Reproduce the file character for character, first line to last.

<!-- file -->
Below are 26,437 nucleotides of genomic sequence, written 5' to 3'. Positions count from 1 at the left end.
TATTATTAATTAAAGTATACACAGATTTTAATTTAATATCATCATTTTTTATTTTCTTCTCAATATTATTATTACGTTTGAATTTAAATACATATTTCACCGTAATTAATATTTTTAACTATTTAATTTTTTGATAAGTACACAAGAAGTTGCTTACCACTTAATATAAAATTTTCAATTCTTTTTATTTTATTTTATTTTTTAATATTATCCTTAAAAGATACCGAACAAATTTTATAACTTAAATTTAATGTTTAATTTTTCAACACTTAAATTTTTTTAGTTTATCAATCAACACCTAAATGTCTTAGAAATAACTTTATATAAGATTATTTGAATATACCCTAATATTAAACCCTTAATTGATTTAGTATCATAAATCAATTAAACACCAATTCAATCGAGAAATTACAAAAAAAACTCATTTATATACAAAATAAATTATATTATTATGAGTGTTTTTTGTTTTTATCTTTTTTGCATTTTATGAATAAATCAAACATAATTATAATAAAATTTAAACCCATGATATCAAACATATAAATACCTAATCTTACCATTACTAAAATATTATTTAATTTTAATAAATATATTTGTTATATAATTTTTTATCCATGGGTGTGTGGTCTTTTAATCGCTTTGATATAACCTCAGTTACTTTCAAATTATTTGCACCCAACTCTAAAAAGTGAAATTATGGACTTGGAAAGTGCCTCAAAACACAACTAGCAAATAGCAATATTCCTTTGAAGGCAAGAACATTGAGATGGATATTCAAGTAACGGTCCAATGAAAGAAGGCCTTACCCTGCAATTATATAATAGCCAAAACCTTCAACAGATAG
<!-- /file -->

Below are 26,437 nucleotides of genomic sequence, written 5' to 3'. Positions count from 1 at the left end.
TATTATTAATTAAAGTATACACAGATTTTAATTTAATATCATCATTTTTTATTTTCTTCTCAATATTATTATTACGTTTGAATTTAAATACATATTTCACCGTAATTAATATTTTTAACTATTTAATTTTTTGATAAGTACACAAGAAGTTGCTTACCACTTAATATAAAATTTTCAATTCTTTTTATTTTATTTTATTTTTTAATATTATCCTTAAAAGATACCGAACAAATTTTATAACTTAAATTTAATGTTTAATTTTTCAACACTTAAATTTTTTTAGTTTATCAATCAACACCTAAATGTCTTAGAAATAACTTTATATAAGATTATTTGAATATACCCTAATATTAAACCCTTAATTGATTTAGTATCATAAATCAATTAAACACCAATTCAATCGAGAAATTACAAAAAAAACTCATTTATATACAAAATAAATTATATTATTATGAGTGTTTTTTGTTTTTATCTTTTTTGCATTTTATGAATAAATCAAACATAATTATAATAAAATTTAAACCCATGATATCAAACATATAAATACCTAATCTTACCATTACTAAAATATTATTTAATTTTAATAAATATATTTGTTATATAATTTTTTATCCATGGGTGTGTGGTCTTTTAATCGCTTTGATATAACCTCAGTTACTTTCAAATTATTTGCACCCAACTCTAAAAAGTGAAATTATGGACTTGGAAAGTGCCTCAAAACACAACTAGCAAATAGCAATATTCCTTTGAAGGCAAGAACATTGAGATGGATATTCAAGTAACGGTCCAATGAAAGAAGGCCTTACCCTGCAATTATATAATAGCCAAAACCTTCAACAGATAG